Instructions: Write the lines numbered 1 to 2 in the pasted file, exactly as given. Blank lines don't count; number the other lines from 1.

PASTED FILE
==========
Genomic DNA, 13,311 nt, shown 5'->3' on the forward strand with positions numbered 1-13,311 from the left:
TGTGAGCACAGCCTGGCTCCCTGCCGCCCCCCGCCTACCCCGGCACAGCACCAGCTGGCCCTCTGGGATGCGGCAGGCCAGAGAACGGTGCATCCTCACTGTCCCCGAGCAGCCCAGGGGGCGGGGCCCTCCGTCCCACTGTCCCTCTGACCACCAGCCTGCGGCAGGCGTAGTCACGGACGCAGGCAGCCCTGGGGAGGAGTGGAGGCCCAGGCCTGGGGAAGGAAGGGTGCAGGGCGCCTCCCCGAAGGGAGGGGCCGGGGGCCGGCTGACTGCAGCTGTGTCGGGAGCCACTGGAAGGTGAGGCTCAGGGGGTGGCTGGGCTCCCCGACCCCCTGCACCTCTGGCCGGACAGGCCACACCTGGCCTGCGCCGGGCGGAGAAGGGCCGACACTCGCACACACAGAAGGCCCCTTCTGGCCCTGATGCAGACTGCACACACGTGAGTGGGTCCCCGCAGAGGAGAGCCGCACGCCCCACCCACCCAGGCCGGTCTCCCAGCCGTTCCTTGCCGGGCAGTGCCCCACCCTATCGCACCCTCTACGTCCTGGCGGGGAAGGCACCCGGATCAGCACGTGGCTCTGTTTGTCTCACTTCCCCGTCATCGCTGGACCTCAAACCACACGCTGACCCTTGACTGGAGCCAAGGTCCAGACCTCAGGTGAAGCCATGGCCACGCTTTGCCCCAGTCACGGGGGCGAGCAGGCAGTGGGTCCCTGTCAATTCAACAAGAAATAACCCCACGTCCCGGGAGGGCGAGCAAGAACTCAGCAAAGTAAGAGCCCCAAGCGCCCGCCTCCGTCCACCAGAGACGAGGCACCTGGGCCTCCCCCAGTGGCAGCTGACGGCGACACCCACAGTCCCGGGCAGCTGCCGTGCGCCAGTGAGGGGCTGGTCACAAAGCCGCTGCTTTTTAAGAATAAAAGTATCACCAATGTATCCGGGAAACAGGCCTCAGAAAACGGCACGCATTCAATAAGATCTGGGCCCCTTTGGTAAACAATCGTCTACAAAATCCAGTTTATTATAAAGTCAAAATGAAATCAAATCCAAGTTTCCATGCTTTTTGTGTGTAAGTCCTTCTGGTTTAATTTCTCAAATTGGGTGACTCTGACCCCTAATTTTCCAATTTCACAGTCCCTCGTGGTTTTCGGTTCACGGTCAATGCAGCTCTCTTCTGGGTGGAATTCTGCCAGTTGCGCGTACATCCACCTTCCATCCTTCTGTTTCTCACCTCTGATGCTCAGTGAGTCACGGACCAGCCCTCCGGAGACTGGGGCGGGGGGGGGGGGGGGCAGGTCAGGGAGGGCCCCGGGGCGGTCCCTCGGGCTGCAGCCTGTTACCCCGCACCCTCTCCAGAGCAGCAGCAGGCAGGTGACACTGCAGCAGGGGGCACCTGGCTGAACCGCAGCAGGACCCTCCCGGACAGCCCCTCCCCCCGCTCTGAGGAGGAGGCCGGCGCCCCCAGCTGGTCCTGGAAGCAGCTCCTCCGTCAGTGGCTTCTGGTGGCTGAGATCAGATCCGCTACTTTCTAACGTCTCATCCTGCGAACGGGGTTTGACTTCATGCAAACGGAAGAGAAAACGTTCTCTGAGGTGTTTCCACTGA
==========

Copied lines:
Genomic DNA, 13,311 nt, shown 5'->3' on the forward strand with positions numbered 1-13,311 from the left:
TGTGAGCACAGCCTGGCTCCCTGCCGCCCCCCGCCTACCCCGGCACAGCACCAGCTGGCCCTCTGGGATGCGGCAGGCCAGAGAACGGTGCATCCTCACTGTCCCCGAGCAGCCCAGGGGGCGGGGCCCTCCGTCCCACTGTCCCTCTGACCACCAGCCTGCGGCAGGCGTAGTCACGGACGCAGGCAGCCCTGGGGAGGAGTGGAGGCCCAGGCCTGGGGAAGGAAGGGTGCAGGGCGCCTCCCCGAAGGGAGGGGCCGGGGGCCGGCTGACTGCAGCTGTGTCGGGAGCCACTGGAAGGTGAGGCTCAGGGGGTGGCTGGGCTCCCCGACCCCCTGCACCTCTGGCCGGACAGGCCACACCTGGCCTGCGCCGGGCGGAGAAGGGCCGACACTCGCACACACAGAAGGCCCCTTCTGGCCCTGATGCAGACTGCACACACGTGAGTGGGTCCCCGCAGAGGAGAGCCGCACGCCCCACCCACCCAGGCCGGTCTCCCAGCCGTTCCTTGCCGGGCAGTGCCCCACCCTATCGCACCCTCTACGTCCTGGCGGGGAAGGCACCCGGATCAGCACGTGGCTCTGTTTGTCTCACTTCCCCGTCATCGCTGGACCTCAAACCACACGCTGACCCTTGACTGGAGCCAAGGTCCAGACCTCAGGTGAAGCCATGGCCACGCTTTGCCCCAGTCACGGGGGCGAGCAGGCAGTGGGTCCCTGTCAATTCAACAAGAAATAACCCCACGTCCCGGGAGGGCGAGCAAGAACTCAGCAAAGTAAGAGCCCCAAGCGCCCGCCTCCGTCCACCAGAGACGAGGCACCTGGGCCTCCCCCAGTGGCAGCTGACGGCGACACCCACAGTCCCGGGCAGCTGCCGTGCGCCAGTGAGGGGCTGGTCACAAAGCCGCTGCTTTTTAAGAATAAAAGTATCACCAATGTATCCGGGAAACAGGCCTCAGAAAACGGCACGCATTCAATAAGATCTGGGCCCCTTTGGTAAACAATCGTCTACAAAATCCAGTTTATTATAAAGTCAAAATGAAATCAAATCCAAGTTTCCATGCTTTTTGTGTGTAAGTCCTTCTGGTTTAATTTCTCAAATTGGGTGACTCTGACCCCTAATTTTCCAATTTCACAGTCCCTCGTGGTTTTCGGTTCACGGTCAATGCAGCTCTCTTCTGGGTGGAATTCTGCCAGTTGCGCGTACATCCACCTTCCATCCTTCTGTTTCTCACCTCTGATGCTCAGTGAGTCACGGACCAGCCCTCCGGAGACTGGGGCGGGGGGGGGGGGGGGCAGGTCAGGGAGGGCCCCGGGGCGGTCCCTCGGGCTGCAGCCTGTTACCCCGCACCCTCTCCAGAGCAGCAGCAGGCAGGTGACACTGCAGCAGGGGGCACCTGGCTGAACCGCAGCAGGACCCTCCCGGACAGCCCCTCCCCCCGCTCTGAGGAGGAGGCCGGCGCCCCCAGCTGGTCCTGGAAGCAGCTCCTCCGTCAGTGGCTTCTGGTGGCTGAGATCAGATCCGCTACTTTCTAACGTCTCATCCTGCGAACGGGGTTTGACTTCATGCAAACGGAAGAGAAAACGTTCTCTGAGGTGTTTCCACTGA